Nick Crockett

Fire Underground

Software Animation, 2018-2020
Overview    Video + Screenshots    Research    Preproduction    Demos + Artifacts


My goal was to be playful with realtime 3D graphics as a material, and not to imitate film, stop-frame animation, and other media. I was also interested in how the visual language of games could be used in cinema, and how I could use it to explore the themes of mythmaking, entrapment, enclosure, and objectification that I was interested in. I was looking at things like:

Taxidermy dioramas and other exhibits at the Carnegie Museum of Natural History in Pittsburgh Pennsylvania.
The idea of using the skin and bones of the dead to tell a story about natural history, but also about the prestige and goodness of an american industrialist, was a key inspiration for the piece.

Carnegie collected fossils, minerals, and more, for the people of Pittsburgh, but also to enhance his own prestige. Casts of fossils like Diplodocus Carnegii were given as gifts to various heads of state. Now, a dinosaur named for Andrew Carnegie is one of the most famous and widely exhibited dinosaur skeletons in the world.

Traditional stop-frame animation like The Pied Piper of Hamelin by Jiri Barta:
  • A 'clockwork town' where the humans are basically automatons motivated and transformed by a brutal social system
  • Very interested in the “game-like” visual devices the film uses to communicate narrative, like in one scene where villagers haggle over a chicken by spitting coins at eachother.

Contemporary artists and animators working in experimental software animation like Peter Burr and Nikita Diakur:
  • ragdoll puppeteering for uncanny and lively effect.
  • use of game-like levels (dungeons, labyrinths, etc) and automatons.

3D game aesthetics from older generations, especially Playstation 1 and Nintendo 64
  • No serious pretense of 'realism', or even of the mimesis of other media forms, unlike more contemporary games.
  • Seams are visible but evocative - playful use of visual tricks like billboarding sprites and flat planes with transparency.

Nature documentaries about natural history and speculative biology were also an important reference.

Asset Production Process

For this project I wanted to develop processes for making expressive graphics quickly and cheaply. I was excited about photogrammetry, and wanted to treat it not only as a way to index real-world objects in a game engine, but as a creative tool with it's own affordances and limitations that I could lean into or resist to create a unique visual style.

A lot of the most compelling visuals came from very simple tricks. This short clip shows a character in the middle of transforming into a glowing multilimbed creature. To show his transformation, I deleted patches of polygons from his outer ‘skin’ at random, and added a dim blue glow to the vertices and edges to highlight the effect.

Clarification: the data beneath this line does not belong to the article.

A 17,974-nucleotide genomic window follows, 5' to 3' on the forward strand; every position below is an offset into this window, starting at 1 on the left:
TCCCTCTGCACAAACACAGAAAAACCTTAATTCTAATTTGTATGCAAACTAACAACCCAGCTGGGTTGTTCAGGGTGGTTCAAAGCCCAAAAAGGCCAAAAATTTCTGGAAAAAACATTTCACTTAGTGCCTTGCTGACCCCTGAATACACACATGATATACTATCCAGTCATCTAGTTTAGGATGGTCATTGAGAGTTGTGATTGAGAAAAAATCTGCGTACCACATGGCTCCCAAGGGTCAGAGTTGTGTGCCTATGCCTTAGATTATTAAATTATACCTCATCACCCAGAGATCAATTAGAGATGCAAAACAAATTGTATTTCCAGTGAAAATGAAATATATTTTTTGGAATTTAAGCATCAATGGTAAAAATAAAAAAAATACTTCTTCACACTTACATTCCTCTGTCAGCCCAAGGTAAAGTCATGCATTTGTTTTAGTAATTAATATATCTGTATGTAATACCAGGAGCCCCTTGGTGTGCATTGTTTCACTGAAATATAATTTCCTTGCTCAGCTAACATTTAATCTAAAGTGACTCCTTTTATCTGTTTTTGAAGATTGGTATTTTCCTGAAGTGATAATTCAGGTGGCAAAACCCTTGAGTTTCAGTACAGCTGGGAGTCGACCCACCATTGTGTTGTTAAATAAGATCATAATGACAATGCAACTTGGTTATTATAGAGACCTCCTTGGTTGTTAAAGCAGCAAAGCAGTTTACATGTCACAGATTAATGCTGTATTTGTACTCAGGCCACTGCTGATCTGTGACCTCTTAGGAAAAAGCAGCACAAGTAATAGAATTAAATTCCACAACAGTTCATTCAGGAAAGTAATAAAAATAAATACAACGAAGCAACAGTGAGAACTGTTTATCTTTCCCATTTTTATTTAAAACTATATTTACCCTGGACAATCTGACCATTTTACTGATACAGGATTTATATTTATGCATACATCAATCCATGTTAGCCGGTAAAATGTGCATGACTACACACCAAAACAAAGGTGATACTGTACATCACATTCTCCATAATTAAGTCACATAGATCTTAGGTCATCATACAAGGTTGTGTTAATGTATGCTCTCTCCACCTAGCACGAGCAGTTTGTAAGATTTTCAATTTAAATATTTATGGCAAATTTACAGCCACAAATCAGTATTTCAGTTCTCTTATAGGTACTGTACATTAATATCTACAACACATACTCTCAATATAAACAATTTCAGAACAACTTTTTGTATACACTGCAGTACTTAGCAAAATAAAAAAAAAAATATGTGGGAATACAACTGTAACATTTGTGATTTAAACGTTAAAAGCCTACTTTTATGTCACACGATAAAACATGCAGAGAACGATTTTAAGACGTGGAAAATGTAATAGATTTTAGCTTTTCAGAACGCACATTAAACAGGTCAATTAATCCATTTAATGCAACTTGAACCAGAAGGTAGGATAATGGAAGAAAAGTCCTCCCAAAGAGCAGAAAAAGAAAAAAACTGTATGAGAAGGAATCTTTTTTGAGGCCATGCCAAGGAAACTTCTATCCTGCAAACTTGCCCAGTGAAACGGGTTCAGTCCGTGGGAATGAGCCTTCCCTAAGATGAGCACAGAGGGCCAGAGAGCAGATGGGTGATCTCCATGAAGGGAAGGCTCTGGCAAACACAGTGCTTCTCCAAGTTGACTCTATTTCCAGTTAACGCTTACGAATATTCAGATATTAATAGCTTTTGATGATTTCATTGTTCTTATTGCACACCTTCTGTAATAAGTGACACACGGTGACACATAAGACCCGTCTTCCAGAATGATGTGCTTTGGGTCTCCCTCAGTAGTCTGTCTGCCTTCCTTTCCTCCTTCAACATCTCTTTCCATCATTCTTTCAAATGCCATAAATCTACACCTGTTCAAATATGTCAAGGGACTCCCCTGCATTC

Iteration on capture technique:
  • Originally I planned on combining sites in real-life coal country with fantastical / handmade things. I did a little of this but large scale capture was prohibitively difficult without more budget for things like cranes or drones.
  • For small objects, I began by simply taking photos of objects on a table in my studio.
  • I purchased a light booth for product photography (~$100) to get more even lighting.
  • A small, solar powered rotating display stand (~$8) improved consistency between photos. My friend Shohei Katayama leant me a leftover from one his sculpture “Proximity” to try. The LEDS in the light booth were able to power the rotating platter. Later I bought a battery powered stand to move heavier objects.
  • Eventually I started recording video and used premiere to extract stills.

Modifying with the physical objects to improve capture:
  • At I first sculpted complete, very complex figures and painted in muted colors
  • To facilitate better captures, I broke down some figures into pieces and captured them separately.
  • Figures made of tin foil and wire could easily be posed into a T-pose or A-pose. I found the A pose was better for getting more even lighting on the arms and preventing holes on their undersides.
  • I started to paint with more garish and contrasting colors, to make processing photogrammetry easier, and corrected colors later in photoshop.
  • at first I made many props very small, but this made it harder to sculpt and capture small details, shifted to making larger props, including a 1-foot diameter scrip coin.

Processing photogrammetry captures:
  • Characters were intentionally designed be very "crunchy", which:
    • is an easy way to achieve a richly detailed texture
    • is more forgiving in terms of topology and weight painting
  • I would sometimes retopologize props, especially if a scene required many instances of the prop, but most often a decimate modifier was enough for my purposes.
  • For rigging and weight painting, blender's automatic weight painting with a few minor adjustments worked well in most cases.
  • Because models are so chunky and grungy, holes and other errors in textures that come from a bad 3D capture could usually be fixed with the clone stamp tool in blender's texture painting modes